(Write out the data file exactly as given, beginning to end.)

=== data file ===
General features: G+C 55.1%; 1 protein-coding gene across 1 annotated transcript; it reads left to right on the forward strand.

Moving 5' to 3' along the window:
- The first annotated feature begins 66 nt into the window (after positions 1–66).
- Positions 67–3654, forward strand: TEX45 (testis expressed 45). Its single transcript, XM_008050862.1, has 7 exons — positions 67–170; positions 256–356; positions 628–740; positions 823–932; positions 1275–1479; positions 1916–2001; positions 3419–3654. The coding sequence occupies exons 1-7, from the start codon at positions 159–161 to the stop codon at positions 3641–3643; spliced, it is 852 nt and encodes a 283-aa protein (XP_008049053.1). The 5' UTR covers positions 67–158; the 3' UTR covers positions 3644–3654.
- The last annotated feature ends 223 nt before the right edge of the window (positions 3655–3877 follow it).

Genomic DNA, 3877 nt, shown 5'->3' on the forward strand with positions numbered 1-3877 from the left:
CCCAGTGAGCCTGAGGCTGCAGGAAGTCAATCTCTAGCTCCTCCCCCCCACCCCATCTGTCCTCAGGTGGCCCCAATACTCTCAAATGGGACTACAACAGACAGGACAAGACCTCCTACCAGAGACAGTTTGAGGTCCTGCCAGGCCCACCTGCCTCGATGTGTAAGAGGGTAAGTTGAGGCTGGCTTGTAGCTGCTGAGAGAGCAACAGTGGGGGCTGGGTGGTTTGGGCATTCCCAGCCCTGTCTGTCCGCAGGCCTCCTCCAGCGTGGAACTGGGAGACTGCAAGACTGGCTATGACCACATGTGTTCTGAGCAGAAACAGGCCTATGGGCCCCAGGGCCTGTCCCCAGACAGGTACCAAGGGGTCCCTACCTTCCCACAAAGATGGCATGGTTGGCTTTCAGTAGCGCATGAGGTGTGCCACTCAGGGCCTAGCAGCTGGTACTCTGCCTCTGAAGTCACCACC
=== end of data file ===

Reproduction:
General features: G+C 55.1%; 1 protein-coding gene across 1 annotated transcript; it reads left to right on the forward strand.

Moving 5' to 3' along the window:
- The first annotated feature begins 66 nt into the window (after positions 1–66).
- Positions 67–3654, forward strand: TEX45 (testis expressed 45). Its single transcript, XM_008050862.1, has 7 exons — positions 67–170; positions 256–356; positions 628–740; positions 823–932; positions 1275–1479; positions 1916–2001; positions 3419–3654. The coding sequence occupies exons 1-7, from the start codon at positions 159–161 to the stop codon at positions 3641–3643; spliced, it is 852 nt and encodes a 283-aa protein (XP_008049053.1). The 5' UTR covers positions 67–158; the 3' UTR covers positions 3644–3654.
- The last annotated feature ends 223 nt before the right edge of the window (positions 3655–3877 follow it).

Genomic DNA, 3877 nt, shown 5'->3' on the forward strand with positions numbered 1-3877 from the left:
CCCAGTGAGCCTGAGGCTGCAGGAAGTCAATCTCTAGCTCCTCCCCCCCACCCCATCTGTCCTCAGGTGGCCCCAATACTCTCAAATGGGACTACAACAGACAGGACAAGACCTCCTACCAGAGACAGTTTGAGGTCCTGCCAGGCCCACCTGCCTCGATGTGTAAGAGGGTAAGTTGAGGCTGGCTTGTAGCTGCTGAGAGAGCAACAGTGGGGGCTGGGTGGTTTGGGCATTCCCAGCCCTGTCTGTCCGCAGGCCTCCTCCAGCGTGGAACTGGGAGACTGCAAGACTGGCTATGACCACATGTGTTCTGAGCAGAAACAGGCCTATGGGCCCCAGGGCCTGTCCCCAGACAGGTACCAAGGGGTCCCTACCTTCCCACAAAGATGGCATGGTTGGCTTTCAGTAGCGCATGAGGTGTGCCACTCAGGGCCTAGCAGCTGGTACTCTGCCTCTGAAGTCACCACC